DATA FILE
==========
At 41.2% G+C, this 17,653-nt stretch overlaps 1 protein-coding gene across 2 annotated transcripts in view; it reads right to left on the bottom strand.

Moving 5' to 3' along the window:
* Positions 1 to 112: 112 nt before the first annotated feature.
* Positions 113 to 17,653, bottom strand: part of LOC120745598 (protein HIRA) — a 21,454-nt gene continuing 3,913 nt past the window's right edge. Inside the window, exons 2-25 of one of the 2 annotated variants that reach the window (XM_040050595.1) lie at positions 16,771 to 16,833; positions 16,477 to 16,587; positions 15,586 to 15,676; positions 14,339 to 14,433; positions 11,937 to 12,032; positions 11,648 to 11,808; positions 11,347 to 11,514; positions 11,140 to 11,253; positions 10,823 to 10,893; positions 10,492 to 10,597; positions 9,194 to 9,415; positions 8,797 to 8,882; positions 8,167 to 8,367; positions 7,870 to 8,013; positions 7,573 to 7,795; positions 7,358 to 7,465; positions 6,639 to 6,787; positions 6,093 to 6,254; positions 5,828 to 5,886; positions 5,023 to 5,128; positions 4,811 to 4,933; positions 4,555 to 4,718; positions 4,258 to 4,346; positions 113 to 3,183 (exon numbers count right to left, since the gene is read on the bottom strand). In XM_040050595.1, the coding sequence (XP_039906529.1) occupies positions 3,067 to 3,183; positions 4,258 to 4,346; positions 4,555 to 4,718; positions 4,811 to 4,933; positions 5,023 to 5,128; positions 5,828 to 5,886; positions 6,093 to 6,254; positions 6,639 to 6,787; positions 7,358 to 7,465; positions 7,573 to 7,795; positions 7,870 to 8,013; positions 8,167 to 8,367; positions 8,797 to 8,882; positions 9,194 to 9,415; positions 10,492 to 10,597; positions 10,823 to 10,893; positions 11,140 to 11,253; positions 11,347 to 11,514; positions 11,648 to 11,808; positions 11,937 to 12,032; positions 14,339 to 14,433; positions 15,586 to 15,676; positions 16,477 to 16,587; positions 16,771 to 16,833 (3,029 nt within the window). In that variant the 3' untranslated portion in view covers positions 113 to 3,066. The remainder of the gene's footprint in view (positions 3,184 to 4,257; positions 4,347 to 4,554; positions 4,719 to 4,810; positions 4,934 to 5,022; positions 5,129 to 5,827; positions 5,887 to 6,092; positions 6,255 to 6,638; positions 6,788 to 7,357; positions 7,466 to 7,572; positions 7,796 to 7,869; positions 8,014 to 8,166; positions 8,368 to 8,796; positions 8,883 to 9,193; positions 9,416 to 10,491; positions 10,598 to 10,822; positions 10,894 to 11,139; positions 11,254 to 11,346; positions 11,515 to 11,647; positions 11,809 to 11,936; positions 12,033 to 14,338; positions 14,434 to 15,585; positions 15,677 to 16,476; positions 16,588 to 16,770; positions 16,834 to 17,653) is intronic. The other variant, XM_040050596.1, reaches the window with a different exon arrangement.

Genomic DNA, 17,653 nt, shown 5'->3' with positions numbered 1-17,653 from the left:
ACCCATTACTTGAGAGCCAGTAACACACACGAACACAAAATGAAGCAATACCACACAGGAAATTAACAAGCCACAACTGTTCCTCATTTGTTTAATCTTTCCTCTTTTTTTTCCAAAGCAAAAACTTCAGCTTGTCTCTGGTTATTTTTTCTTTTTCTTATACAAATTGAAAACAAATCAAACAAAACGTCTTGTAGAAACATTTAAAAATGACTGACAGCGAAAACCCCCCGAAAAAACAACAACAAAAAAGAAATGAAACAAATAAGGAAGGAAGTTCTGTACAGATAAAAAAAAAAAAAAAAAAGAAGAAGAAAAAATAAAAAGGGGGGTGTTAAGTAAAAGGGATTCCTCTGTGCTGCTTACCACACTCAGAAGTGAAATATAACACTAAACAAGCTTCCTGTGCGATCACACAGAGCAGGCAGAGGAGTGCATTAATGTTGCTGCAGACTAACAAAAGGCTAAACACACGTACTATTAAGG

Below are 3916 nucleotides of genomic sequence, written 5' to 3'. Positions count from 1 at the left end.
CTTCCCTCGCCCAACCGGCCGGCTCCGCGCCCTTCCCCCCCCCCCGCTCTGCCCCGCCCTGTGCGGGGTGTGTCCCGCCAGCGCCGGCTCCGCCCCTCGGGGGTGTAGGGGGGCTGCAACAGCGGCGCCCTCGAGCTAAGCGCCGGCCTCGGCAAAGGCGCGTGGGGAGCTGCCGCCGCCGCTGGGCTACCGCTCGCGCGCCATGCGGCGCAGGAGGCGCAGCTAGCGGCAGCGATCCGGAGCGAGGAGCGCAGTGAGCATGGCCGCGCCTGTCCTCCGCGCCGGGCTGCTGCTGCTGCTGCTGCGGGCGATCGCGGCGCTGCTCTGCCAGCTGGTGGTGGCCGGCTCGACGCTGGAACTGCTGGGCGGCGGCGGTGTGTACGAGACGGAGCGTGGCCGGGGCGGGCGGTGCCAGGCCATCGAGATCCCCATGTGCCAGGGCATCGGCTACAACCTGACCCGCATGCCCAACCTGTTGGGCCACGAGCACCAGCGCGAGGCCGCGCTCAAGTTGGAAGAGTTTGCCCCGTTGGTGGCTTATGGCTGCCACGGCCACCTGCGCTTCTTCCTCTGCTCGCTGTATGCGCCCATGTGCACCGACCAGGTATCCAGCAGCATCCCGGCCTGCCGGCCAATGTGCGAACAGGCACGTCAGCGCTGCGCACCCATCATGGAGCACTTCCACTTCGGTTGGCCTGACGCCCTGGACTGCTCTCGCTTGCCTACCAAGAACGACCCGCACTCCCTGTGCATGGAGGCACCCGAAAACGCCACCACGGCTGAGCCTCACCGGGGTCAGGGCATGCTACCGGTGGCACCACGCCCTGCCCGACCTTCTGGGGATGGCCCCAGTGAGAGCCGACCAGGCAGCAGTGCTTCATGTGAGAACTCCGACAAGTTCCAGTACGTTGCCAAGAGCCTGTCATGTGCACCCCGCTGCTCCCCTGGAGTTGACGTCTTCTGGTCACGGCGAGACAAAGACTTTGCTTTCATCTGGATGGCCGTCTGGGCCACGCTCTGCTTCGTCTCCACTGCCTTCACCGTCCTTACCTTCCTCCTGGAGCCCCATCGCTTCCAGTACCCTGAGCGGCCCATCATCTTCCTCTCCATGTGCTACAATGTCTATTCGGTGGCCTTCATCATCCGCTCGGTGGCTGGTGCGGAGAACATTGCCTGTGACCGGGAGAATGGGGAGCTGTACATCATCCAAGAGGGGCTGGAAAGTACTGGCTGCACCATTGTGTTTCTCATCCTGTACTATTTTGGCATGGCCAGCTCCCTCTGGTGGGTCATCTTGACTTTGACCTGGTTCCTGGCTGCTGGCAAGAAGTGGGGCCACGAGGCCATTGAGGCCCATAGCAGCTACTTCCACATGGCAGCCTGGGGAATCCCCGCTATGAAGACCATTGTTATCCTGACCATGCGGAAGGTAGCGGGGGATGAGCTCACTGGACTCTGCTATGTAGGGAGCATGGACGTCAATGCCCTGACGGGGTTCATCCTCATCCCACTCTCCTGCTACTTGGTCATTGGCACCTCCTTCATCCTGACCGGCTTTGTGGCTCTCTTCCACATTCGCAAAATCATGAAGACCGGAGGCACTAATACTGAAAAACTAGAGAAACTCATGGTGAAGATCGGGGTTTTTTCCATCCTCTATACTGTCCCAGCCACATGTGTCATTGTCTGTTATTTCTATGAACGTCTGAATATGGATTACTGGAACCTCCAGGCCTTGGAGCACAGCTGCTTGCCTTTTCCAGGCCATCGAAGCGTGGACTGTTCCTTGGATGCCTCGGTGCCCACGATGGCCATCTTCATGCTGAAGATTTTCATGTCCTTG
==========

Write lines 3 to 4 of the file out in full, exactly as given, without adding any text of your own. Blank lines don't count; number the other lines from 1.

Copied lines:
* Positions 1 to 112: 112 nt before the first annotated feature.
* Positions 113 to 17,653, bottom strand: part of LOC120745598 (protein HIRA) — a 21,454-nt gene continuing 3,913 nt past the window's right edge. Inside the window, exons 2-25 of one of the 2 annotated variants that reach the window (XM_040050595.1) lie at positions 16,771 to 16,833; positions 16,477 to 16,587; positions 15,586 to 15,676; positions 14,339 to 14,433; positions 11,937 to 12,032; positions 11,648 to 11,808; positions 11,347 to 11,514; positions 11,140 to 11,253; positions 10,823 to 10,893; positions 10,492 to 10,597; positions 9,194 to 9,415; positions 8,797 to 8,882; positions 8,167 to 8,367; positions 7,870 to 8,013; positions 7,573 to 7,795; positions 7,358 to 7,465; positions 6,639 to 6,787; positions 6,093 to 6,254; positions 5,828 to 5,886; positions 5,023 to 5,128; positions 4,811 to 4,933; positions 4,555 to 4,718; positions 4,258 to 4,346; positions 113 to 3,183 (exon numbers count right to left, since the gene is read on the bottom strand). In XM_040050595.1, the coding sequence (XP_039906529.1) occupies positions 3,067 to 3,183; positions 4,258 to 4,346; positions 4,555 to 4,718; positions 4,811 to 4,933; positions 5,023 to 5,128; positions 5,828 to 5,886; positions 6,093 to 6,254; positions 6,639 to 6,787; positions 7,358 to 7,465; positions 7,573 to 7,795; positions 7,870 to 8,013; positions 8,167 to 8,367; positions 8,797 to 8,882; positions 9,194 to 9,415; positions 10,492 to 10,597; positions 10,823 to 10,893; positions 11,140 to 11,253; positions 11,347 to 11,514; positions 11,648 to 11,808; positions 11,937 to 12,032; positions 14,339 to 14,433; positions 15,586 to 15,676; positions 16,477 to 16,587; positions 16,771 to 16,833 (3,029 nt within the window). In that variant the 3' untranslated portion in view covers positions 113 to 3,066. The remainder of the gene's footprint in view (positions 3,184 to 4,257; positions 4,347 to 4,554; positions 4,719 to 4,810; positions 4,934 to 5,022; positions 5,129 to 5,827; positions 5,887 to 6,092; positions 6,255 to 6,638; positions 6,788 to 7,357; positions 7,466 to 7,572; positions 7,796 to 7,869; positions 8,014 to 8,166; positions 8,368 to 8,796; positions 8,883 to 9,193; positions 9,416 to 10,491; positions 10,598 to 10,822; positions 10,894 to 11,139; positions 11,254 to 11,346; positions 11,515 to 11,647; positions 11,809 to 11,936; positions 12,033 to 14,338; positions 14,434 to 15,585; positions 15,677 to 16,476; positions 16,588 to 16,770; positions 16,834 to 17,653) is intronic. The other variant, XM_040050596.1, reaches the window with a different exon arrangement.